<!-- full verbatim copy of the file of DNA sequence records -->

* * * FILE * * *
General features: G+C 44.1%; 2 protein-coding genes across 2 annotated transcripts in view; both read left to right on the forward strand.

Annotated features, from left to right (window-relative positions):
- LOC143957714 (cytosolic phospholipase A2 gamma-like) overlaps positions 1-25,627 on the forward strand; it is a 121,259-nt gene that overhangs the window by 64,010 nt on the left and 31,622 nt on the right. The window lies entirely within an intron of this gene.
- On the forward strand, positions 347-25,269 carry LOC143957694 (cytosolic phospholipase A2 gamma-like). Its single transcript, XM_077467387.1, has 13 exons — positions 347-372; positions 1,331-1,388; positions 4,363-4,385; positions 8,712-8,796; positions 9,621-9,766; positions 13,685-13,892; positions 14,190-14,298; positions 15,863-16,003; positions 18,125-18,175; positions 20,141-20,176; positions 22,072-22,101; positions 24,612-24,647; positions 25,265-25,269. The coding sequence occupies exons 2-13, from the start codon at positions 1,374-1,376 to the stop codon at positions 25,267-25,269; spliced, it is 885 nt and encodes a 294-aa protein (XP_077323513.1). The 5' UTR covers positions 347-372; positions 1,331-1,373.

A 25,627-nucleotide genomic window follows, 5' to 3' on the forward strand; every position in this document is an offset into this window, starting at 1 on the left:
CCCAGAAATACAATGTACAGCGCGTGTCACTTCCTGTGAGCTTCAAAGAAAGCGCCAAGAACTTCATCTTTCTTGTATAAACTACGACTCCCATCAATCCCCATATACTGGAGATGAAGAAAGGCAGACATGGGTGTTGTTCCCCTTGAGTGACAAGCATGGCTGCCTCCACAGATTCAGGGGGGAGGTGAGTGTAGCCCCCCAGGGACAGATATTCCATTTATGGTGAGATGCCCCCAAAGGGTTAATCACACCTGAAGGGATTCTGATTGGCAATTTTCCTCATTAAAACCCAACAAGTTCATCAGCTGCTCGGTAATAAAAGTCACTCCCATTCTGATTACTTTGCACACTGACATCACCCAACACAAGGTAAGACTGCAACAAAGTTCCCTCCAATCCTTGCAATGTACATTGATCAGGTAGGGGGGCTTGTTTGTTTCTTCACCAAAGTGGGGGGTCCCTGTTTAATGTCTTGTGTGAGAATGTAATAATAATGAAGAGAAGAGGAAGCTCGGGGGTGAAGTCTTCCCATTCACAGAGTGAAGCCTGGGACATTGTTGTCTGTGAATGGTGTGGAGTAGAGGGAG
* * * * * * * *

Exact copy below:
General features: G+C 44.1%; 2 protein-coding genes across 2 annotated transcripts in view; both read left to right on the forward strand.

Annotated features, from left to right (window-relative positions):
- LOC143957714 (cytosolic phospholipase A2 gamma-like) overlaps positions 1-25,627 on the forward strand; it is a 121,259-nt gene that overhangs the window by 64,010 nt on the left and 31,622 nt on the right. The window lies entirely within an intron of this gene.
- On the forward strand, positions 347-25,269 carry LOC143957694 (cytosolic phospholipase A2 gamma-like). Its single transcript, XM_077467387.1, has 13 exons — positions 347-372; positions 1,331-1,388; positions 4,363-4,385; positions 8,712-8,796; positions 9,621-9,766; positions 13,685-13,892; positions 14,190-14,298; positions 15,863-16,003; positions 18,125-18,175; positions 20,141-20,176; positions 22,072-22,101; positions 24,612-24,647; positions 25,265-25,269. The coding sequence occupies exons 2-13, from the start codon at positions 1,374-1,376 to the stop codon at positions 25,267-25,269; spliced, it is 885 nt and encodes a 294-aa protein (XP_077323513.1). The 5' UTR covers positions 347-372; positions 1,331-1,373.

A 25,627-nucleotide genomic window follows, 5' to 3' on the forward strand; every position in this document is an offset into this window, starting at 1 on the left:
CCCAGAAATACAATGTACAGCGCGTGTCACTTCCTGTGAGCTTCAAAGAAAGCGCCAAGAACTTCATCTTTCTTGTATAAACTACGACTCCCATCAATCCCCATATACTGGAGATGAAGAAAGGCAGACATGGGTGTTGTTCCCCTTGAGTGACAAGCATGGCTGCCTCCACAGATTCAGGGGGGAGGTGAGTGTAGCCCCCCAGGGACAGATATTCCATTTATGGTGAGATGCCCCCAAAGGGTTAATCACACCTGAAGGGATTCTGATTGGCAATTTTCCTCATTAAAACCCAACAAGTTCATCAGCTGCTCGGTAATAAAAGTCACTCCCATTCTGATTACTTTGCACACTGACATCACCCAACACAAGGTAAGACTGCAACAAAGTTCCCTCCAATCCTTGCAATGTACATTGATCAGGTAGGGGGGCTTGTTTGTTTCTTCACCAAAGTGGGGGGTCCCTGTTTAATGTCTTGTGTGAGAATGTAATAATAATGAAGAGAAGAGGAAGCTCGGGGGTGAAGTCTTCCCATTCACAGAGTGAAGCCTGGGACATTGTTGTCTGTGAATGGTGTGGAGTAGAGGGAG